londonfromscratch.co.uk/supperclub; usually held on Fridays/Saturdays each month

&Ginger, London


What do you get when two adventurous ginger-tressed lasses take on the world’s cuisines in a supper club inspired by their recent travels? The answer is &Ginger, with each dinner focused on a different food region (Sicily & Ginger, Basque & Ginger…). Expect the research to be meticulous given that the duo – journalist Josephine Price and designer Lauren Gamp – both work at National Geographic Traveller by day. They began by secretly testing out the concept on their colleagues. ‘We threw a dinner party at my house in May 2017,’ says Jo. ‘After the dinner and many drinks afterwards we kind of cornered a few people and said ‘do you think we’re quite good at this?’’

Their first two &Ginger supper clubs were held at Jo’s house in Bow and seated twenty people. The California-themed first attempt was a huge learning curve in terms of time management. ‘Obviously, you can buy tacos but we wanted to make them ourselves so we bought a taco press,’ says Jo. ‘There was lots of testing of texture and durability but just the sheer quantity… we started making eighty tacos and the doorbell rang. People were early and we thought ‘crap!’’ A time sheet is now something they ‘live or die by’.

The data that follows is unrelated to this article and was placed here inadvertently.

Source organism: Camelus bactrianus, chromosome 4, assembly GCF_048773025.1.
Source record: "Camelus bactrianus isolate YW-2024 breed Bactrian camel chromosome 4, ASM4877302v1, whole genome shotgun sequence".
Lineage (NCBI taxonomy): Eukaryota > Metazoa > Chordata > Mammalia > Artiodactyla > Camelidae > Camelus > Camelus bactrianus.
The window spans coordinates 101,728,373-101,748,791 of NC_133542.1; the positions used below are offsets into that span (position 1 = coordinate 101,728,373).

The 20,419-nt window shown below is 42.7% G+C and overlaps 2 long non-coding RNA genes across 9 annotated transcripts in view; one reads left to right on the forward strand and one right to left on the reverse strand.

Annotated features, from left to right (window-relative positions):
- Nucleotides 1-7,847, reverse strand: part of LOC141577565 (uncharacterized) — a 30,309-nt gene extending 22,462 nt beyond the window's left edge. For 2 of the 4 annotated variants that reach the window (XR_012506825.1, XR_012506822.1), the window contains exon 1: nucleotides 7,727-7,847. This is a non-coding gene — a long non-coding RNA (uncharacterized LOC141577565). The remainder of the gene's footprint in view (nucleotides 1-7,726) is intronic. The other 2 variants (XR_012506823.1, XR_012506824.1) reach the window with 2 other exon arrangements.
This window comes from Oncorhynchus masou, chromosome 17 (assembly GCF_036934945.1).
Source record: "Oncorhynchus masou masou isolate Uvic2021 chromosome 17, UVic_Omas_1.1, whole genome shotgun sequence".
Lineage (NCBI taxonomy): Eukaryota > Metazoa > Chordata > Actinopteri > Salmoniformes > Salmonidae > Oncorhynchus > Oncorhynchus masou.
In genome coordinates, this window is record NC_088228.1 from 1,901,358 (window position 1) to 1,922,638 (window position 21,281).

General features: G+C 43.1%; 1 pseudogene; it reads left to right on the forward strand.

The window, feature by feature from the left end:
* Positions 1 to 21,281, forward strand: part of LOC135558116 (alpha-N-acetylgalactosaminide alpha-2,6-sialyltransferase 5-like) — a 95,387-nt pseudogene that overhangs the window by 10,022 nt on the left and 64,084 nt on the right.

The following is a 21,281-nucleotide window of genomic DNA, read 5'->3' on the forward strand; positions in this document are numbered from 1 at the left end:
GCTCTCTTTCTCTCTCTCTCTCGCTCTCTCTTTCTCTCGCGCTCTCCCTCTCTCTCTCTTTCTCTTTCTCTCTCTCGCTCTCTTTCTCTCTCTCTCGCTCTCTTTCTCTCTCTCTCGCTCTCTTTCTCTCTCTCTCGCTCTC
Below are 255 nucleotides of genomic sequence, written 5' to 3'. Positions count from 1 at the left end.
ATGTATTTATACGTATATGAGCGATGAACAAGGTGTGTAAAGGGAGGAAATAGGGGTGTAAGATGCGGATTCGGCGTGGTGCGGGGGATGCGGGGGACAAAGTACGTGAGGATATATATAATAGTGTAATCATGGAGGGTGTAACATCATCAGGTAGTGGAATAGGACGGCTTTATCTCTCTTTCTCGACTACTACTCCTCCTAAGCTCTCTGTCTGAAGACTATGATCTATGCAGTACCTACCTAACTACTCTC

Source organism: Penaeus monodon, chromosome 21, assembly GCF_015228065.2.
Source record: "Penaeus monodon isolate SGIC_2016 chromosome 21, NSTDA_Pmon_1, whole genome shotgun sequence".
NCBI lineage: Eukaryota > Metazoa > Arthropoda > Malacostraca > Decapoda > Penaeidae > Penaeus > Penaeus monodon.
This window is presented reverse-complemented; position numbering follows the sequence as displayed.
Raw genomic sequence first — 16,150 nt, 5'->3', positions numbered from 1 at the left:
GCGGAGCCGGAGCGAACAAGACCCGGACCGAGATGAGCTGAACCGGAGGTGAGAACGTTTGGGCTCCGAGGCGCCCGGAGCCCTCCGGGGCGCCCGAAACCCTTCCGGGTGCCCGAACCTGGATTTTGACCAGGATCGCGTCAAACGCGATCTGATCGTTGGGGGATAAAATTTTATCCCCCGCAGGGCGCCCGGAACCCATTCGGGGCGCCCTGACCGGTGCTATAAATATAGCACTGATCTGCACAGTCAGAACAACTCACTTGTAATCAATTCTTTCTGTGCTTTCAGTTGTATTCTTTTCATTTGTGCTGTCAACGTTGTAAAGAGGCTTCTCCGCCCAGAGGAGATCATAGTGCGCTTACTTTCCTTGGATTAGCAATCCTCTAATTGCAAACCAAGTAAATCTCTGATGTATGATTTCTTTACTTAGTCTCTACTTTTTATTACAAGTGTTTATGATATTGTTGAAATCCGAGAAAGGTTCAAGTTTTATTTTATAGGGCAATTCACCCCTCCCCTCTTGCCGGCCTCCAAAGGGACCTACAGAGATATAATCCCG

The next three supper clubs were held at Benk + Bo in London’s Spitalfields, where they jumped to catering for forty. ‘The first time I was shaking,’ Lauren says. ‘You just don’t know what to expect. We’d had a tour and saw what they had but we hadn’t cooked in the kitchen.’ Despite brands such as Sous Chef lining up to collaborate with them, Jo and Lauren aren’t tempted to make the events more than a quarterly occurrence. ‘We have very full-on day jobs and also travel a lot, so this is enough for us at the moment.’

andginger.wixsite.com; usually held every 3 months, check their Instagram @andgingersupperclub for theme clues

William Sitwell's Weston Supper Club, Northamptonshire